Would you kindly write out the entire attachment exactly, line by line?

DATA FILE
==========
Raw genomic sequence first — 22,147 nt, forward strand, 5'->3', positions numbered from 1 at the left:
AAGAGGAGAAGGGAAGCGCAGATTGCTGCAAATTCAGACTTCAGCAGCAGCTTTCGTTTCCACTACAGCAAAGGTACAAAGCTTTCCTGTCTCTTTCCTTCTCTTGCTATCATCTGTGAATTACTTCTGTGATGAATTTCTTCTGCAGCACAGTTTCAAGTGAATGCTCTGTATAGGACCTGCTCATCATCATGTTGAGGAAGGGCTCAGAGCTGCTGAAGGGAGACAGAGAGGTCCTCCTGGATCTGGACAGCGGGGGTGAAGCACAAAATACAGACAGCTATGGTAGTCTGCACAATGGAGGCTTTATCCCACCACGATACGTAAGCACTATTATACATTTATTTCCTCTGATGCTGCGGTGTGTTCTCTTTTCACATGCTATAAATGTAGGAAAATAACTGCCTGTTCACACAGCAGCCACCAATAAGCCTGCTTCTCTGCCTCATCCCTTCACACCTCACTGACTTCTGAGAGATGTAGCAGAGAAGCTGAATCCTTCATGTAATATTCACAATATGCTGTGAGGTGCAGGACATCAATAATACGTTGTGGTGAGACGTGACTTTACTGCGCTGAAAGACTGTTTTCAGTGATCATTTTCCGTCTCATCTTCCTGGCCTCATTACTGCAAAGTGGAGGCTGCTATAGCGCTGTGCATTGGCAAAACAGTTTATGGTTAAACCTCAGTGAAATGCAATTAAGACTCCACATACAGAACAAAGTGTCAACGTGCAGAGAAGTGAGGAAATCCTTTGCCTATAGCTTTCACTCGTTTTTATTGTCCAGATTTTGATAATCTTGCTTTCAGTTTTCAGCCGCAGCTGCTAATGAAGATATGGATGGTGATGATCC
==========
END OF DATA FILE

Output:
Raw genomic sequence first — 22,147 nt, forward strand, 5'->3', positions numbered from 1 at the left:
AAGAGGAGAAGGGAAGCGCAGATTGCTGCAAATTCAGACTTCAGCAGCAGCTTTCGTTTCCACTACAGCAAAGGTACAAAGCTTTCCTGTCTCTTTCCTTCTCTTGCTATCATCTGTGAATTACTTCTGTGATGAATTTCTTCTGCAGCACAGTTTCAAGTGAATGCTCTGTATAGGACCTGCTCATCATCATGTTGAGGAAGGGCTCAGAGCTGCTGAAGGGAGACAGAGAGGTCCTCCTGGATCTGGACAGCGGGGGTGAAGCACAAAATACAGACAGCTATGGTAGTCTGCACAATGGAGGCTTTATCCCACCACGATACGTAAGCACTATTATACATTTATTTCCTCTGATGCTGCGGTGTGTTCTCTTTTCACATGCTATAAATGTAGGAAAATAACTGCCTGTTCACACAGCAGCCACCAATAAGCCTGCTTCTCTGCCTCATCCCTTCACACCTCACTGACTTCTGAGAGATGTAGCAGAGAAGCTGAATCCTTCATGTAATATTCACAATATGCTGTGAGGTGCAGGACATCAATAATACGTTGTGGTGAGACGTGACTTTACTGCGCTGAAAGACTGTTTTCAGTGATCATTTTCCGTCTCATCTTCCTGGCCTCATTACTGCAAAGTGGAGGCTGCTATAGCGCTGTGCATTGGCAAAACAGTTTATGGTTAAACCTCAGTGAAATGCAATTAAGACTCCACATACAGAACAAAGTGTCAACGTGCAGAGAAGTGAGGAAATCCTTTGCCTATAGCTTTCACTCGTTTTTATTGTCCAGATTTTGATAATCTTGCTTTCAGTTTTCAGCCGCAGCTGCTAATGAAGATATGGATGGTGATGATCC